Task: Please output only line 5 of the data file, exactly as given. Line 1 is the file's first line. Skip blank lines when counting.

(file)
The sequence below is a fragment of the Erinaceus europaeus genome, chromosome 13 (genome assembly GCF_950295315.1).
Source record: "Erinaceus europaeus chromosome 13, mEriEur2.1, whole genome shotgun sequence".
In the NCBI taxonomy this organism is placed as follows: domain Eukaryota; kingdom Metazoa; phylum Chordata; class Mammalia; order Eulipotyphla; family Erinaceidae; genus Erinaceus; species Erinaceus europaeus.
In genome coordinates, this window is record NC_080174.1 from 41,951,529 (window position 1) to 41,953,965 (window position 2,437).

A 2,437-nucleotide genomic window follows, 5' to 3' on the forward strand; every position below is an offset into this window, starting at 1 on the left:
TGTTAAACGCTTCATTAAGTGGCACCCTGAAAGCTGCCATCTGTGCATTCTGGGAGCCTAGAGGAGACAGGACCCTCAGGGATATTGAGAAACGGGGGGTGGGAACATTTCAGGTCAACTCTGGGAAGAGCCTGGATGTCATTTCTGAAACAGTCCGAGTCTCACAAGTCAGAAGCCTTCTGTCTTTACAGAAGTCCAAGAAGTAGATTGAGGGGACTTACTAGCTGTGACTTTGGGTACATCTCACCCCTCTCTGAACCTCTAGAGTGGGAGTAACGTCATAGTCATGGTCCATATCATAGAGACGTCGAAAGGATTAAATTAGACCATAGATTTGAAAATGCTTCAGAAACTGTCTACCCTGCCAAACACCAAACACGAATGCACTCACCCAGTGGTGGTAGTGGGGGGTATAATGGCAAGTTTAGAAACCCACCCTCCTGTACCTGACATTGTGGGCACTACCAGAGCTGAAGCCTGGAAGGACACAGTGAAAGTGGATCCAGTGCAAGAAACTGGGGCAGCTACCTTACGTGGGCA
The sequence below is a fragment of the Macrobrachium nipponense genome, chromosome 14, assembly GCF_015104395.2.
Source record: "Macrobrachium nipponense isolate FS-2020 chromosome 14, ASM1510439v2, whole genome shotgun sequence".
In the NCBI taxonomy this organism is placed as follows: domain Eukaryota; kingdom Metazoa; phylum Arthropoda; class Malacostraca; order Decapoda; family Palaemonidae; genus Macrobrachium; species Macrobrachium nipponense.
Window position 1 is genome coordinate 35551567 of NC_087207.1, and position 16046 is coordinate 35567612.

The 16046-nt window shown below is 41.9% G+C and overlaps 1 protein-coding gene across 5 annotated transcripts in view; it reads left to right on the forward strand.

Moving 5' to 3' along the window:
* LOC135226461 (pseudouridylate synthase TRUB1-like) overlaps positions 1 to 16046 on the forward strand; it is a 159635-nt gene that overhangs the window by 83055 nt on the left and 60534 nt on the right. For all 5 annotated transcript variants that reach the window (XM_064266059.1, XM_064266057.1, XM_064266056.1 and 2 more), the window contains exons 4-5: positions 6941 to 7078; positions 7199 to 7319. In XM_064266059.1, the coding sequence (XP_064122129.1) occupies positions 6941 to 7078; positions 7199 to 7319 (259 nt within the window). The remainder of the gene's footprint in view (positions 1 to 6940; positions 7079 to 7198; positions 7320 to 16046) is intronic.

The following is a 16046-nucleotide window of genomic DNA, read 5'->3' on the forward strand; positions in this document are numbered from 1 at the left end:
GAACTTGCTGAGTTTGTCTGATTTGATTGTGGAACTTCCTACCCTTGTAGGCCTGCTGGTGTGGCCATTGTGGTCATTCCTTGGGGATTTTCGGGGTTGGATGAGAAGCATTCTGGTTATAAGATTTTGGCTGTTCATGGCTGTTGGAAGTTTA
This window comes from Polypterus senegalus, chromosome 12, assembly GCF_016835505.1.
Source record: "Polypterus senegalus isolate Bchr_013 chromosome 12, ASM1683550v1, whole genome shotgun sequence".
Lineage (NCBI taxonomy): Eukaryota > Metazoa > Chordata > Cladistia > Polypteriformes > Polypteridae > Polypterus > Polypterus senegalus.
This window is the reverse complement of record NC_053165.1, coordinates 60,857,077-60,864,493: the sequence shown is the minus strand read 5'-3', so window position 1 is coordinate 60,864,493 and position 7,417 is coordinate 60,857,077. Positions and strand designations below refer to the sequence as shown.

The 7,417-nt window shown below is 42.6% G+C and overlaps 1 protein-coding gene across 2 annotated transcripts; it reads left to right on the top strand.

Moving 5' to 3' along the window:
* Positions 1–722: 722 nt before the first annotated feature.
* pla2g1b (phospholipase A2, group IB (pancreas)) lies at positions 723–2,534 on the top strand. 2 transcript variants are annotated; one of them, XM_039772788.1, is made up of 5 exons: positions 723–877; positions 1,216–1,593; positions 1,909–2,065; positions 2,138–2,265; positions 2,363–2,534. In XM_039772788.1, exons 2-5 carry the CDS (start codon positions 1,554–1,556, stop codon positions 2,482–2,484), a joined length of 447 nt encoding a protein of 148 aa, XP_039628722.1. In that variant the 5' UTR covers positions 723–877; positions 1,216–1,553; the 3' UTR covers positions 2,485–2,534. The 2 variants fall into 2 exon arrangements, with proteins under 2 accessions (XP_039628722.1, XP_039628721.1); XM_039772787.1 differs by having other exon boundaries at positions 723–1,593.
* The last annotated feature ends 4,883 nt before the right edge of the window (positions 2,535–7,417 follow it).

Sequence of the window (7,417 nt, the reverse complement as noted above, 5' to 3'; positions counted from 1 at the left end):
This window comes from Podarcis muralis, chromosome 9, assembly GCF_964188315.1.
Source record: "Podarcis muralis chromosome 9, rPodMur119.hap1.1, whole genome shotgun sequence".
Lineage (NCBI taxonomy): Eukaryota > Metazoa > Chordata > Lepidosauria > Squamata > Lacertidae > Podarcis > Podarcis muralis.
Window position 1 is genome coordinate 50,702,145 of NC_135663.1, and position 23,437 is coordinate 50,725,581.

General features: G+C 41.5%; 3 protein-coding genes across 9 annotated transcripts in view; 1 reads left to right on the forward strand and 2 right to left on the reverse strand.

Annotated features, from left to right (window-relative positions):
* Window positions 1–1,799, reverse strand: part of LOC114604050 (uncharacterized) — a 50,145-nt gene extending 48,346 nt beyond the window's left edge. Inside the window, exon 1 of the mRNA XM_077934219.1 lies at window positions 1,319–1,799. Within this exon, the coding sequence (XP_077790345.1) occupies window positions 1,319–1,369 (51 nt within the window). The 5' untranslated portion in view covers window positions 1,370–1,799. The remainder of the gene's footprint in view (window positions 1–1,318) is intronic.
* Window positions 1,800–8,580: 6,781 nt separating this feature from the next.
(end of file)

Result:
A 2,437-nucleotide genomic window follows, 5' to 3' on the forward strand; every position below is an offset into this window, starting at 1 on the left: